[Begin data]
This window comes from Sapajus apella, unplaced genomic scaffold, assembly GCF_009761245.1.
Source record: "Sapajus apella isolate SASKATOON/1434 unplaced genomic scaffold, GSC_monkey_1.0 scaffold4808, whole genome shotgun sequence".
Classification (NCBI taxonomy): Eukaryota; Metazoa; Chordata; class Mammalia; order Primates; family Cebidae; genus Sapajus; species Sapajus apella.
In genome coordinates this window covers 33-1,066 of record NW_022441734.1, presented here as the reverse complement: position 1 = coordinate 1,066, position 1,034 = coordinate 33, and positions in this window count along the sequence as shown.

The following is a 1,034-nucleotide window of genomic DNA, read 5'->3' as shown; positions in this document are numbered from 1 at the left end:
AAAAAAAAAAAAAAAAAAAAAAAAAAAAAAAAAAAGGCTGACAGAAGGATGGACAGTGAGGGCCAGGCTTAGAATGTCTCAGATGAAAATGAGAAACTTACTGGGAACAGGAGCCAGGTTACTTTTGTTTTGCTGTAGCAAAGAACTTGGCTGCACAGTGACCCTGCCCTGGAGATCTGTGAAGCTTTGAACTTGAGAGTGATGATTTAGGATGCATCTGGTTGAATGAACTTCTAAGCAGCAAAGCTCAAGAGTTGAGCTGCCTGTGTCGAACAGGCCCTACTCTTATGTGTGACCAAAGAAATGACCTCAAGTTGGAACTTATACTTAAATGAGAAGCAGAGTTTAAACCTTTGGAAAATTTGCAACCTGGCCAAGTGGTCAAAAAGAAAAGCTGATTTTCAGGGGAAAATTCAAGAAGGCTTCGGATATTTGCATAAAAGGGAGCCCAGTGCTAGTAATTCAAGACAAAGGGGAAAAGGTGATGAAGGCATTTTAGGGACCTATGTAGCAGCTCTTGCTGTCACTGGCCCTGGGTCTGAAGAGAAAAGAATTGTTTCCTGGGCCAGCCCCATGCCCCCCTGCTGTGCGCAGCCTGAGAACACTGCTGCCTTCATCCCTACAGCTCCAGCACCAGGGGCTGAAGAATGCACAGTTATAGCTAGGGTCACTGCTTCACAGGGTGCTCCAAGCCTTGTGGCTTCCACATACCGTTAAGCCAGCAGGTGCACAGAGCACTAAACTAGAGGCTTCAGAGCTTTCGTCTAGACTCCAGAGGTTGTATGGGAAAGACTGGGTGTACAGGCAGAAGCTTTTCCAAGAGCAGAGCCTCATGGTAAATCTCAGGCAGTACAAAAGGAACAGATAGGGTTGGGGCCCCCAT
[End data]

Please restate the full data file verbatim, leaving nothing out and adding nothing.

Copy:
This window comes from Sapajus apella, unplaced genomic scaffold, assembly GCF_009761245.1.
Source record: "Sapajus apella isolate SASKATOON/1434 unplaced genomic scaffold, GSC_monkey_1.0 scaffold4808, whole genome shotgun sequence".
Classification (NCBI taxonomy): Eukaryota; Metazoa; Chordata; class Mammalia; order Primates; family Cebidae; genus Sapajus; species Sapajus apella.
In genome coordinates this window covers 33-1,066 of record NW_022441734.1, presented here as the reverse complement: position 1 = coordinate 1,066, position 1,034 = coordinate 33, and positions in this window count along the sequence as shown.

The following is a 1,034-nucleotide window of genomic DNA, read 5'->3' as shown; positions in this document are numbered from 1 at the left end:
AAAAAAAAAAAAAAAAAAAAAAAAAAAAAAAAAAAGGCTGACAGAAGGATGGACAGTGAGGGCCAGGCTTAGAATGTCTCAGATGAAAATGAGAAACTTACTGGGAACAGGAGCCAGGTTACTTTTGTTTTGCTGTAGCAAAGAACTTGGCTGCACAGTGACCCTGCCCTGGAGATCTGTGAAGCTTTGAACTTGAGAGTGATGATTTAGGATGCATCTGGTTGAATGAACTTCTAAGCAGCAAAGCTCAAGAGTTGAGCTGCCTGTGTCGAACAGGCCCTACTCTTATGTGTGACCAAAGAAATGACCTCAAGTTGGAACTTATACTTAAATGAGAAGCAGAGTTTAAACCTTTGGAAAATTTGCAACCTGGCCAAGTGGTCAAAAAGAAAAGCTGATTTTCAGGGGAAAATTCAAGAAGGCTTCGGATATTTGCATAAAAGGGAGCCCAGTGCTAGTAATTCAAGACAAAGGGGAAAAGGTGATGAAGGCATTTTAGGGACCTATGTAGCAGCTCTTGCTGTCACTGGCCCTGGGTCTGAAGAGAAAAGAATTGTTTCCTGGGCCAGCCCCATGCCCCCCTGCTGTGCGCAGCCTGAGAACACTGCTGCCTTCATCCCTACAGCTCCAGCACCAGGGGCTGAAGAATGCACAGTTATAGCTAGGGTCACTGCTTCACAGGGTGCTCCAAGCCTTGTGGCTTCCACATACCGTTAAGCCAGCAGGTGCACAGAGCACTAAACTAGAGGCTTCAGAGCTTTCGTCTAGACTCCAGAGGTTGTATGGGAAAGACTGGGTGTACAGGCAGAAGCTTTTCCAAGAGCAGAGCCTCATGGTAAATCTCAGGCAGTACAAAAGGAACAGATAGGGTTGGGGCCCCCAT